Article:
Ebola fear stalks Bloomberg headlines

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Bloomberg News is notorious for its bizarre, impenetrable headlines. There's a whole Tumblr blog devoted to strange Bloomberg headlines, and Quartz last year ran an article looking into "how Bloomberg headlines got to be so odd." Here's a new one, spotted by David Craig and Brett Wilson:

Mark Liberman noted another Bloomberg specimen last January: "Madonna addicted to sweat dance plugs Toronto condos: Mortgages." While that one fits the profile of a crash blossom fairly well, this one is cryptic on other grounds. As David Craig noted on Facebook, it doesn't "have some sort of meaning that either turns out to be completely wrong or leaves you flailing around halfway through the sentence." Rather, you can get through the whole headline and still be in a fog about its intended meaning.

Crash blossoms often turn on part-of-speech ambiguity, but that's not a problem here, unless you think of "Ebola fear stalks" as a peculiar noun pile instead of parsing "stalks" as a verb indicating what fear does (at least according to journalists). I would expect Ebola fear to stalk people, but here it's stalking a "home hunt": Louise Troh, the girlfriend of Ebola victim Thomas Eric Duncan, now out of quarantine, lost out on a deal for a new apartment.

And the "quarantined now released" part of the headline is even more opaque, referring to Ms. Troh (and by extension others like her?) with a pair of participial adjectives used as nouns. This type of construction works best with a determiner, as in "the departed," "my beloved," or "our fallen" (see some discussion here), and most typically relies on a small set of past participles that have taken on this idiomatic usage.

It turns out the Bloomberg headline is actually a rewrite of one that appeared a couple of days ago, which is a bit easier to parse:

The headline was updated to reflect the fact that Ms. Troh has been released from the state-imposed 21-day quarantine today. But in the process, Bloomberg managed to come up with something that makes far less sense. In last year's Quartz article, Zach Seward fretted that Bloomberg might be abandoning its idiosyncratic headline-writing style, following the recommendations of a report commissioned by the news agency. Based on this evidence, I don't think Bloomberg is changing its baffling ways quite yet.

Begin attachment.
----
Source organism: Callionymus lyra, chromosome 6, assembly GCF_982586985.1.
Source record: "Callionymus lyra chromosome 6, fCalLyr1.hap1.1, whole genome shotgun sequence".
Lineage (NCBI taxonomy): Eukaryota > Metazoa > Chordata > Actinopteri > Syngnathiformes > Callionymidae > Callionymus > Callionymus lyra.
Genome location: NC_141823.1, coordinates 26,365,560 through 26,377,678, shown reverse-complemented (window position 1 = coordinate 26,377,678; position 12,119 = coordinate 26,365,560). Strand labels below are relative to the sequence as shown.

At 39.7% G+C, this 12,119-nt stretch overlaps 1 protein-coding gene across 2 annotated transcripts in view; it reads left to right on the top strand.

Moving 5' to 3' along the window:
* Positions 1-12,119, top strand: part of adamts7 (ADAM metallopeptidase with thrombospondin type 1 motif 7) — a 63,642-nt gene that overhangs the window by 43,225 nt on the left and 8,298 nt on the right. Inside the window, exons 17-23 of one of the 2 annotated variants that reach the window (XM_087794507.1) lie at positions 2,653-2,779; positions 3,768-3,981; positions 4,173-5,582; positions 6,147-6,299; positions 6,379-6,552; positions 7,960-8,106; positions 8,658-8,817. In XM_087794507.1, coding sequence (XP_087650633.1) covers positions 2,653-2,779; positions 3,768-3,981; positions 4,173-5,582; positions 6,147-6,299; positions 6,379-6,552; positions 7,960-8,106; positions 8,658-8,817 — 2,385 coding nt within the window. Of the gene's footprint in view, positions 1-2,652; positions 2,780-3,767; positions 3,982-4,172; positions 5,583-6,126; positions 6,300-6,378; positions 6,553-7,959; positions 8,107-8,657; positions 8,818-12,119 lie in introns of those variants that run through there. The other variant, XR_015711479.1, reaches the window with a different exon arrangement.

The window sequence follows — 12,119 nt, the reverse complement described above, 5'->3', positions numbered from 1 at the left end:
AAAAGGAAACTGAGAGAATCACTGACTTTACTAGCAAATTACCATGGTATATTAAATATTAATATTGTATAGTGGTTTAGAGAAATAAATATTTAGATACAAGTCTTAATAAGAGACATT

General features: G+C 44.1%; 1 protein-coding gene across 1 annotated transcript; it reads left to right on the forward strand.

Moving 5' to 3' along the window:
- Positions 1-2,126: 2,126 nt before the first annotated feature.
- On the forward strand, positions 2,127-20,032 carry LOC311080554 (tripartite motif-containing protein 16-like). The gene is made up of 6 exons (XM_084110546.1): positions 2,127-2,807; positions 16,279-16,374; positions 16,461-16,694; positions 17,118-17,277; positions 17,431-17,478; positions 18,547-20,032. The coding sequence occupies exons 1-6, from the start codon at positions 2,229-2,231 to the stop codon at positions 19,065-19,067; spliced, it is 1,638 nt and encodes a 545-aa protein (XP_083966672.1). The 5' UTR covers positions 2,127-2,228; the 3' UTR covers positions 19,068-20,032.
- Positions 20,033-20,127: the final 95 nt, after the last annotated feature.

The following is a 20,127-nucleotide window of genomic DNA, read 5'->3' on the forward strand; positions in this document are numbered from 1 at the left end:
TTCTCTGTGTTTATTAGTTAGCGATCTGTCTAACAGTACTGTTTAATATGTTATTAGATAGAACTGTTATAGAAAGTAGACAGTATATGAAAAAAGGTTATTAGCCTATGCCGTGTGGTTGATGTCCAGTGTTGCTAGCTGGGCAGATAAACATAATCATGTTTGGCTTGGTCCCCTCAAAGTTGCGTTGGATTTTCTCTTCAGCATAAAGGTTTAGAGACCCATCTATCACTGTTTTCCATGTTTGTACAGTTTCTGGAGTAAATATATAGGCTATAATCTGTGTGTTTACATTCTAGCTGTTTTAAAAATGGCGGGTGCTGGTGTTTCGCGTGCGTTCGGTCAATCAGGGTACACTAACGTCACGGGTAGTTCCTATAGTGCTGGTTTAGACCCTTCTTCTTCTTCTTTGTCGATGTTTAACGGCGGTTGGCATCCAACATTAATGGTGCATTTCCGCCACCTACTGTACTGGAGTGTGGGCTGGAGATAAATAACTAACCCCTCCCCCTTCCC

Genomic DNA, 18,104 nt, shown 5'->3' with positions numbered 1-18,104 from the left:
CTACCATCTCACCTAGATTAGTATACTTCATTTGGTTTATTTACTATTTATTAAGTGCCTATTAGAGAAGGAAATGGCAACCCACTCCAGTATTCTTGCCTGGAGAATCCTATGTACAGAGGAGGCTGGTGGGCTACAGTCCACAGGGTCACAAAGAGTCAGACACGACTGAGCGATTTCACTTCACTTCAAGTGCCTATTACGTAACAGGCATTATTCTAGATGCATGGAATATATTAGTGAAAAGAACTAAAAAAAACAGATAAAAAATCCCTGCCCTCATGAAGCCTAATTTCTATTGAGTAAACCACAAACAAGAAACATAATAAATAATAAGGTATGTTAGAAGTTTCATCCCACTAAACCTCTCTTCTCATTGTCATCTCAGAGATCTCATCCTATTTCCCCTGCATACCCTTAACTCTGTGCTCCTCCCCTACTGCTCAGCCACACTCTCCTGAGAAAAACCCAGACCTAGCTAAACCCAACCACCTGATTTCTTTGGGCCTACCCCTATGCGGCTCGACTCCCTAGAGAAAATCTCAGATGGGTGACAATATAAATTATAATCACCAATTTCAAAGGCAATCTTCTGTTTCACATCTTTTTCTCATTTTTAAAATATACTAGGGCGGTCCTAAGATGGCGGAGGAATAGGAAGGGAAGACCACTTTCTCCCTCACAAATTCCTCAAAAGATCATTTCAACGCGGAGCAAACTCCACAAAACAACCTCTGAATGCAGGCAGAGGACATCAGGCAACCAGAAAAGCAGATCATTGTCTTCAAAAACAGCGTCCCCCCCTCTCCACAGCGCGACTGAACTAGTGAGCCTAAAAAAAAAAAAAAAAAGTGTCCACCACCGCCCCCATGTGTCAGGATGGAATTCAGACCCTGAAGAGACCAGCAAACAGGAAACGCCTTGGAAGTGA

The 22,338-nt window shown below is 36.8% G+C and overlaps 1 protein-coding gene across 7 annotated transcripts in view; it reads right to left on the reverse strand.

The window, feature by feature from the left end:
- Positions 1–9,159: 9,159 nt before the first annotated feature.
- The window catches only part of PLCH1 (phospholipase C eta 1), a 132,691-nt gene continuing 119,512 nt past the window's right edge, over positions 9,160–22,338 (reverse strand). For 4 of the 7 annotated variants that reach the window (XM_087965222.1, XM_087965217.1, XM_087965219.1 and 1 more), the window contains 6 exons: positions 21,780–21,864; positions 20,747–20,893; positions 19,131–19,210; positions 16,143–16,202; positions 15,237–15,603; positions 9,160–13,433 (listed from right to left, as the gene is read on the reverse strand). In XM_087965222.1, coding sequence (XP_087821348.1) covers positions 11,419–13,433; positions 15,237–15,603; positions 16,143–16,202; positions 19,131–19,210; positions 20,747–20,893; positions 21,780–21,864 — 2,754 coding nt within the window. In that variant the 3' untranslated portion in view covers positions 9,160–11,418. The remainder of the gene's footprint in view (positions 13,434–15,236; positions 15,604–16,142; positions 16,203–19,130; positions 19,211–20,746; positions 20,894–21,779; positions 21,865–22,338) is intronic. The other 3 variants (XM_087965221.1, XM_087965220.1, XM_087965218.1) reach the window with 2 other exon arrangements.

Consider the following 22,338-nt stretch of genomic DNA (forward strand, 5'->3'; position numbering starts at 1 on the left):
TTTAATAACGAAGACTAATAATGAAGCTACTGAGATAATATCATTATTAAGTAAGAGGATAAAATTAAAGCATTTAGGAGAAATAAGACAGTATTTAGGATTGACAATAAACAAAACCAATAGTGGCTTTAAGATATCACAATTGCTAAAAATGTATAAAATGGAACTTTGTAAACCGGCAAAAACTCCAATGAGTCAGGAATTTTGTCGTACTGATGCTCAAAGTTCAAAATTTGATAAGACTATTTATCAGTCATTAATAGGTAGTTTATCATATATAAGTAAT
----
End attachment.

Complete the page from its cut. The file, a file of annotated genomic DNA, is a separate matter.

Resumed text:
1. maidhc said,

    October 20, 2014 @ 6:35 pm

    This article

    was originally published under the headline

    Doctor Who Discovered Ebola In 1976 Fears "Unimaginable Tragedy"

    which certainly sent me off in the wrong direction.

  2. Keith said,

    October 21, 2014 @ 1:31 am

    Crash blossoms often turn on part-of-speech ambiguity

    Yes: my part-of-speech ambiguity is often turned on by the sight of a shapely crash blossom.


  3. Robert Coren said,

    October 21, 2014 @ 10:58 am

    @maidhc: Fortunately (or perhaps unfortunately, if one looks at the headlines as much for amusement as information), my local paper has abandoned the custom of capitalizing all words in headlines. This did not prevent me from experiencing a momentary crash blossom this morning when I saw "Apple rings in record $8.5b profit", which left me wondering for a moment how one made huge profits from cored, sliced apples.

  4. G. L. Dryfoos said,

    October 24, 2014 @ 5:36 pm

    I just saw this today:

    "Pre-Med Stress Hits New Heights As MCAT Exam Changes Loom"

    and now I'm wondering what was wrong with the old one? And why do pre-med students have to study weaving anyway?

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